## Info

30 9,970

10,000

I constructed this table by first subdividing the total of 10,000 individuals into 30 with colorectal cancer and 9,970 without colorectal cancer because 0.3% of 10,000 = 30 and 10,000 - 30 = 9,970. For those with colorectal cancer, half would be expected to have a positive occult-stool test and half would be expected to have a negative test based on Table 3.1, producing the values of 15 in the first numerical column here. For those without colorectal cancer, 3% would be expected to have a positive occult-stool test based on the upper-right cell in Table 3.1, and 3% of 9,970 = 299. Summing across the first row gives 314 positive tests among 10,000 people. Only 15 of these positive tests (5% of 314) would occur in people who actually have colorectal cancer.

I constructed this table by first subdividing the total of 10,000 individuals into 30 with colorectal cancer and 9,970 without colorectal cancer because 0.3% of 10,000 = 30 and 10,000 - 30 = 9,970. For those with colorectal cancer, half would be expected to have a positive occult-stool test and half would be expected to have a negative test based on Table 3.1, producing the values of 15 in the first numerical column here. For those without colorectal cancer, 3% would be expected to have a positive occult-stool test based on the upper-right cell in Table 3.1, and 3% of 9,970 = 299. Summing across the first row gives 314 positive tests among 10,000 people. Only 15 of these positive tests (5% of 314) would occur in people who actually have colorectal cancer.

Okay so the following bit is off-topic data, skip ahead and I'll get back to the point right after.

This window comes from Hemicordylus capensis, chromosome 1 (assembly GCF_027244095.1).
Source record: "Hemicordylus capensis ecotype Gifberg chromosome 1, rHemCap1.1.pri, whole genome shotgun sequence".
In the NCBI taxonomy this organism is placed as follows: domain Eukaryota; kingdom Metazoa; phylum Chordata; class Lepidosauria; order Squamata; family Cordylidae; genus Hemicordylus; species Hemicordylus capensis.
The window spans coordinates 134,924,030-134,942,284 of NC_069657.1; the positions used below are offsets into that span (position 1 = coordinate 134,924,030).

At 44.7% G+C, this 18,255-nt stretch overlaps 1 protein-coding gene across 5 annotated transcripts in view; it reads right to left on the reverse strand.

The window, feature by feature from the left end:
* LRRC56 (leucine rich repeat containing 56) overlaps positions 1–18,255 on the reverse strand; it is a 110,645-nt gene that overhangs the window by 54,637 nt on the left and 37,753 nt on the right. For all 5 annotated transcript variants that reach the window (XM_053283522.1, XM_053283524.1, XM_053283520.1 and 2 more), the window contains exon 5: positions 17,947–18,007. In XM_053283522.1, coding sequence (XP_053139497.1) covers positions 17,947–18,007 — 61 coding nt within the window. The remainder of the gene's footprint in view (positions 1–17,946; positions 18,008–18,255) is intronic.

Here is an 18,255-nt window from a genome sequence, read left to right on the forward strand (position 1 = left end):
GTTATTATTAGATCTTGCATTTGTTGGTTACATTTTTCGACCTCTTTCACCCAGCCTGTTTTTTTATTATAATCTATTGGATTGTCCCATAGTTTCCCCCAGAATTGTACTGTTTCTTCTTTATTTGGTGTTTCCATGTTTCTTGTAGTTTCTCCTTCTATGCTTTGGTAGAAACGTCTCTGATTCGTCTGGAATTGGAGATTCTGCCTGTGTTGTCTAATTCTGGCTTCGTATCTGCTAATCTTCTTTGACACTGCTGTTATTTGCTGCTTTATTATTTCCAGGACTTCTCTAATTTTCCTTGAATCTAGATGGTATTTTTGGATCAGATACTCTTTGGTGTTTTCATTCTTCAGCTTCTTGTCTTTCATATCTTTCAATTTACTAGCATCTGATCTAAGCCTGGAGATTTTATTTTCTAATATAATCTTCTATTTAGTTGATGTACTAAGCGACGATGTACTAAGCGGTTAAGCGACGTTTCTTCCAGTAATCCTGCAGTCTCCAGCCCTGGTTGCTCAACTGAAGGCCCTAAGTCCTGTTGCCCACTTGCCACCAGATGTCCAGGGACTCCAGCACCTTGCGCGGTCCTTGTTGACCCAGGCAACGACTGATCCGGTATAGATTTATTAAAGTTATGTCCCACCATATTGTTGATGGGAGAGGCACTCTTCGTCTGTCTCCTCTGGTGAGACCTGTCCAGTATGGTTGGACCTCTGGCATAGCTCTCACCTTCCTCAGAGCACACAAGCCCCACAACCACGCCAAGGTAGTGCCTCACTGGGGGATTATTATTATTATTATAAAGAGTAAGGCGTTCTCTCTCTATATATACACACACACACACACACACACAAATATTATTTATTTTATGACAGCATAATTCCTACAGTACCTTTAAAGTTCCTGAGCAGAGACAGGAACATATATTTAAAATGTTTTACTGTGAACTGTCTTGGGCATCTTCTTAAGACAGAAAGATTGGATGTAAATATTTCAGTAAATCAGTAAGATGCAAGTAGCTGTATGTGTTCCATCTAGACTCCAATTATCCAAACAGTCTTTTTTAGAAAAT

of positive test results is 314, of which only 15 are actually associated with cancer. That is, only about 5% of people with a positive occult-stool test would act ually have colorectal cancer, and you might be fort unate enough to be in the 95% without cancer, despite a positive test. Even though the likelihood of a false positive result for an indiv idual without colorectal cancer is relatively small (3%) compared to the likelihood of a correct positive result for an individual with cancer (50%), the number of people without cancer is so much larger than the number with cancer that most positive test result s occur in people w ithout cancer.

Now let's return to scent identification by dogs. The results of Schoon's research are summarized in Table 3.3, which has the same format as Table 3.1. The crit ical question is similar to that for diagnostic testing for colorectal cancer: if a dog identifies a suspect as hav ing an odor matching that from a crime scene, what is the probability that the suspect is guilty? Just as in the cancer example, we need more informat ion than the values shown in Table 3.3 to answer this question. In the cancer example, the additional information was the frequency of colorectal cancer in the population. The parallel information for the scent-ident ificat ion example would be the number of potential suspect s for the crime. If we assume that only one person committed the crime and that there are 10 possible suspect s, the proport ion of suspect s that is guilty is 1/10, or 10%, just as the proportion of people with colorectal cancer is 30/10,000, or 0.3%. Unfortunately, for most crimes it's not very clear how many potential suspects there are. However, imagine one of those classic murder mysteries on an estate in the English countryside. The owner, an eccentric bachelor, has 10 servants (the gardener, the butler, the cook , etc.). He invites 10 guests for a weekend of hunting. On Saturday evening, the owner is discovered murdered. A handkerchief with no identifying marks has been left on the floor of the library where the owner's body is found. The local constable brings his trained dog to match the scent of the handkerchief to that of one of the suspect s. It's obvious that one of the 10 servants or 10 guests committed the dastardly deed, so the calculat ions can be made just as in the cancer example (to keep things reasonably simple, we'll assume that

Table 3.3. Scent identification by dogs in lineups based on Gertrud Schoon's (1998) research.

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